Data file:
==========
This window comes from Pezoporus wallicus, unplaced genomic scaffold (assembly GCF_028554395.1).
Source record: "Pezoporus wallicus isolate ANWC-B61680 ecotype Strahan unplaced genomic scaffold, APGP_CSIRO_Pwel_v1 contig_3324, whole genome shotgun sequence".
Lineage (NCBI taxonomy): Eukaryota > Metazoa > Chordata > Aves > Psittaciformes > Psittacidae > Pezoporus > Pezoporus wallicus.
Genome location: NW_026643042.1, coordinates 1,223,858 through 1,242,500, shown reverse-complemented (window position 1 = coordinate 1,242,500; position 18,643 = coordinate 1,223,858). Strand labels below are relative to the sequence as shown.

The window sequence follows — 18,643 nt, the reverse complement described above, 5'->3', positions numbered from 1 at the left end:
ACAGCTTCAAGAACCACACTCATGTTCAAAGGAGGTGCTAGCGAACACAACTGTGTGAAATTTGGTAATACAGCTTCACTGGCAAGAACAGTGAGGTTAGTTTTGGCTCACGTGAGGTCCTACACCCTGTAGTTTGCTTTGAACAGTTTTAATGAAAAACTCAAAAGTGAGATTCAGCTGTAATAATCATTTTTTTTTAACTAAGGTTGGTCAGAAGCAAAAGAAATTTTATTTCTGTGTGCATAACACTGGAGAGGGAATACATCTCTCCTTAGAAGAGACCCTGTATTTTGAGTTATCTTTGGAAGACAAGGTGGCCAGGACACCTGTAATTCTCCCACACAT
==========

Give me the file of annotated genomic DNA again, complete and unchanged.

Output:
This window comes from Pezoporus wallicus, unplaced genomic scaffold (assembly GCF_028554395.1).
Source record: "Pezoporus wallicus isolate ANWC-B61680 ecotype Strahan unplaced genomic scaffold, APGP_CSIRO_Pwel_v1 contig_3324, whole genome shotgun sequence".
Lineage (NCBI taxonomy): Eukaryota > Metazoa > Chordata > Aves > Psittaciformes > Psittacidae > Pezoporus > Pezoporus wallicus.
Genome location: NW_026643042.1, coordinates 1,223,858 through 1,242,500, shown reverse-complemented (window position 1 = coordinate 1,242,500; position 18,643 = coordinate 1,223,858). Strand labels below are relative to the sequence as shown.

The window sequence follows — 18,643 nt, the reverse complement described above, 5'->3', positions numbered from 1 at the left end:
ACAGCTTCAAGAACCACACTCATGTTCAAAGGAGGTGCTAGCGAACACAACTGTGTGAAATTTGGTAATACAGCTTCACTGGCAAGAACAGTGAGGTTAGTTTTGGCTCACGTGAGGTCCTACACCCTGTAGTTTGCTTTGAACAGTTTTAATGAAAAACTCAAAAGTGAGATTCAGCTGTAATAATCATTTTTTTTTAACTAAGGTTGGTCAGAAGCAAAAGAAATTTTATTTCTGTGTGCATAACACTGGAGAGGGAATACATCTCTCCTTAGAAGAGACCCTGTATTTTGAGTTATCTTTGGAAGACAAGGTGGCCAGGACACCTGTAATTCTCCCACACAT